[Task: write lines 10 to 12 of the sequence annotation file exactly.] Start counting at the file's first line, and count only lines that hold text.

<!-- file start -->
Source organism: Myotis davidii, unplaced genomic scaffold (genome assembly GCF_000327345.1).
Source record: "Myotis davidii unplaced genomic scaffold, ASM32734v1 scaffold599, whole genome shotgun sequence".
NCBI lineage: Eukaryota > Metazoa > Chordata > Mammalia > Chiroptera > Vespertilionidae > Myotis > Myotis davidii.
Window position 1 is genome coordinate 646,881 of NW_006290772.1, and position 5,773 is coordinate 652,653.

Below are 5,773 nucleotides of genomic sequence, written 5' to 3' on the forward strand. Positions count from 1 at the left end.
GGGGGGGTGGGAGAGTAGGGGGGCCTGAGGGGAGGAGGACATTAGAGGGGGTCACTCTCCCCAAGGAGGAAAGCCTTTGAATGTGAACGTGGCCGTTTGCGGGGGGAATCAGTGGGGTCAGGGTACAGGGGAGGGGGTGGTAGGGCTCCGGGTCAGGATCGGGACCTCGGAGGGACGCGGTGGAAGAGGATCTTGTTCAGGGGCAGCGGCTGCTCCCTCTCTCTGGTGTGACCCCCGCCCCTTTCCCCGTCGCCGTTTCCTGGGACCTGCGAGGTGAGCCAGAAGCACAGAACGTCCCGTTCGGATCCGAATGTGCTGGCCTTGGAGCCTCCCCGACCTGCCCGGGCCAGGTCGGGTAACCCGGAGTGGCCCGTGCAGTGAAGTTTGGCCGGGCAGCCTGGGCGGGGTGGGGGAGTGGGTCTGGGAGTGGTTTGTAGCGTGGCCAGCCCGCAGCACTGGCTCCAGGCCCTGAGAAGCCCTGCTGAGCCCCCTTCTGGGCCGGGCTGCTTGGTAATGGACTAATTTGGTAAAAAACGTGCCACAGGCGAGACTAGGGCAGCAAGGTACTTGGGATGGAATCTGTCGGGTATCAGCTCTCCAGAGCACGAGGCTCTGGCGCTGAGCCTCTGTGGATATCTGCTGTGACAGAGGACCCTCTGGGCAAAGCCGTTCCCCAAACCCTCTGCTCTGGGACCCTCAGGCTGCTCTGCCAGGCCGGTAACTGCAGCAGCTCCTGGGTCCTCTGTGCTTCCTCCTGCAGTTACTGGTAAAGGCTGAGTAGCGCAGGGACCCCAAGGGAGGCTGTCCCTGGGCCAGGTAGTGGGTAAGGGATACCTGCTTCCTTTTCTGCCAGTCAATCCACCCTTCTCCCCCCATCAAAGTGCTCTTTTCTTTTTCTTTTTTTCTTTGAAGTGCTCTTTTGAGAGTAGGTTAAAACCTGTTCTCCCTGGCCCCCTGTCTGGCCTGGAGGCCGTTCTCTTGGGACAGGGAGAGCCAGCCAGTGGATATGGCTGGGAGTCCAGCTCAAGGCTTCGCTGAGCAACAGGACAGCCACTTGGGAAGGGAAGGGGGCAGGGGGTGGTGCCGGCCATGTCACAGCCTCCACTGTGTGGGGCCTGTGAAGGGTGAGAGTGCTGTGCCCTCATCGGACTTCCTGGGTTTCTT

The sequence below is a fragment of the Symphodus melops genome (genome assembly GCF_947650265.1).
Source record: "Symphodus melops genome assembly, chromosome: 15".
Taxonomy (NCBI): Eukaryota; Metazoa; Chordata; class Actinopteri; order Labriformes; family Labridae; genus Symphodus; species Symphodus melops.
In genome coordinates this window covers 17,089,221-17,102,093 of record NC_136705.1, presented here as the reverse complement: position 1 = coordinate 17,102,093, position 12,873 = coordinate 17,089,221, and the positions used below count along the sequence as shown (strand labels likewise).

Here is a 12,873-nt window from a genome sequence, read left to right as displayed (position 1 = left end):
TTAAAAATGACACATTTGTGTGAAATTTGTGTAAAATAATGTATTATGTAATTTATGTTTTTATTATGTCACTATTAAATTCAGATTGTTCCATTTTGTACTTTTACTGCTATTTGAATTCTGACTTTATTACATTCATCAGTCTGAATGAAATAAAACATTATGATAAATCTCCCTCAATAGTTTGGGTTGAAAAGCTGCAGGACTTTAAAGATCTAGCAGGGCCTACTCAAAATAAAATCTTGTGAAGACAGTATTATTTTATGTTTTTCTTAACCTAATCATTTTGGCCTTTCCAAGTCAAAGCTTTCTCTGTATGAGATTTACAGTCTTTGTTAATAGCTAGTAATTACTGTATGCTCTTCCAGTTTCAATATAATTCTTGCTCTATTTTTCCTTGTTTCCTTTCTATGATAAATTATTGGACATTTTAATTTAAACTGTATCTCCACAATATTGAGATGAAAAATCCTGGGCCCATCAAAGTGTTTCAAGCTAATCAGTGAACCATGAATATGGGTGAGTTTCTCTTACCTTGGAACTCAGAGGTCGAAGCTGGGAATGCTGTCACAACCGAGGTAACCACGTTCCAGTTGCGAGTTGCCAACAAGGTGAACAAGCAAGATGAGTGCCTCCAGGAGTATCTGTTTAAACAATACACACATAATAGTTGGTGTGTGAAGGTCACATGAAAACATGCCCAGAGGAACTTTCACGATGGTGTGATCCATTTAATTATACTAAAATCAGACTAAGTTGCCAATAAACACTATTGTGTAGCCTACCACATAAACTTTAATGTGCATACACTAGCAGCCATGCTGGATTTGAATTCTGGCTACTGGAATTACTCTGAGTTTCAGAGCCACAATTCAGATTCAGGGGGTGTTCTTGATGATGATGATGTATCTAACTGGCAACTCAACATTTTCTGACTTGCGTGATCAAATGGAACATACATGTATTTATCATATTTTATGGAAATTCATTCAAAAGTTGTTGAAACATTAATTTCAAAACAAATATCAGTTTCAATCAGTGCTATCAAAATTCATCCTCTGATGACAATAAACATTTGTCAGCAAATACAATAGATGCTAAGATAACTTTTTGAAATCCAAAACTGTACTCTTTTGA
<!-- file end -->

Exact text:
In genome coordinates this window covers 17,089,221-17,102,093 of record NC_136705.1, presented here as the reverse complement: position 1 = coordinate 17,102,093, position 12,873 = coordinate 17,089,221, and the positions used below count along the sequence as shown (strand labels likewise).

Here is a 12,873-nt window from a genome sequence, read left to right as displayed (position 1 = left end):
TTAAAAATGACACATTTGTGTGAAATTTGTGTAAAATAATGTATTATGTAATTTATGTTTTTATTATGTCACTATTAAATTCAGATTGTTCCATTTTGTACTTTTACTGCTATTTGAATTCTGACTTTATTACATTCATCAGTCTGAATGAAATAAAACATTATGATAAATCTCCCTCAATAGTTTGGGTTGAAAAGCTGCAGGACTTTAAAGATCTAGCAGGGCCTACTCAAAATAAAATCTTGTGAAGACAGTATTATTTTATGTTTTTCTTAACCTAATCATTTTGGCCTTTCCAAGTCAAAGCTTTCTCTGTATGAGATTTACAGTCTTTGTTAATAGCTAGTAATTACTGTATGCTCTTCCAGTTTCAATATAATTCTTGCTCTATTTTTCCTTGTTTCCTTTCTATGATAAATTATTGGACATTTTAATTTAAACTGTATCTCCACAATATTGAGATGAAAAATCCTGGGCCCATCAAAGTGTTTCAAGCTAATCAGTGAACCATGAATATGGGTGAGTTTCTCTTACCTTGGAACTCAGAGGTCGAAGCTGGGAATGCTGTCACAACCGAGGTAACCACGTTCCAGTTGCGAGTTGCCAACAAGGTGAACAAGCAAGATGAGTGCCTCCAGGAGTATCTGTTTAAACAATACACACATAATAGTTGGTGTGTGAAGGTCACATGAAAACATGCCCAGAGGAACTTTCACGATGGTGTGATCCATTTAATTATACTAAAATCAGACTAAGTTGCCAATAAACACTATTGTGTAGCCTACCACATAAACTTTAATGTGCATACACTAGCAGCCATGCTGGATTTGAATTCTGGCTACTGGAATTACTCTGAGTTTCAGAGCCACAATTCAGATTCAGGGGGTGTTCTTGATGATGATGATGTATCTAACTGGCAACTCAACATTTTCTGACTTGCGTGATCAAATGGAACATACATGTATTTATCATATTTTATGGAAATTCATTCAAAAGTTGTTGAAACATTAATTTCAAAACAAATATCAGTTTCAATCAGTGCTATCAAAATTCATCCTCTGATGACAATAAACATTTGTCAGCAAATACAATAGATGCTAAGATAACTTTTTGAAATCCAAAACTGTACTCTTTTGA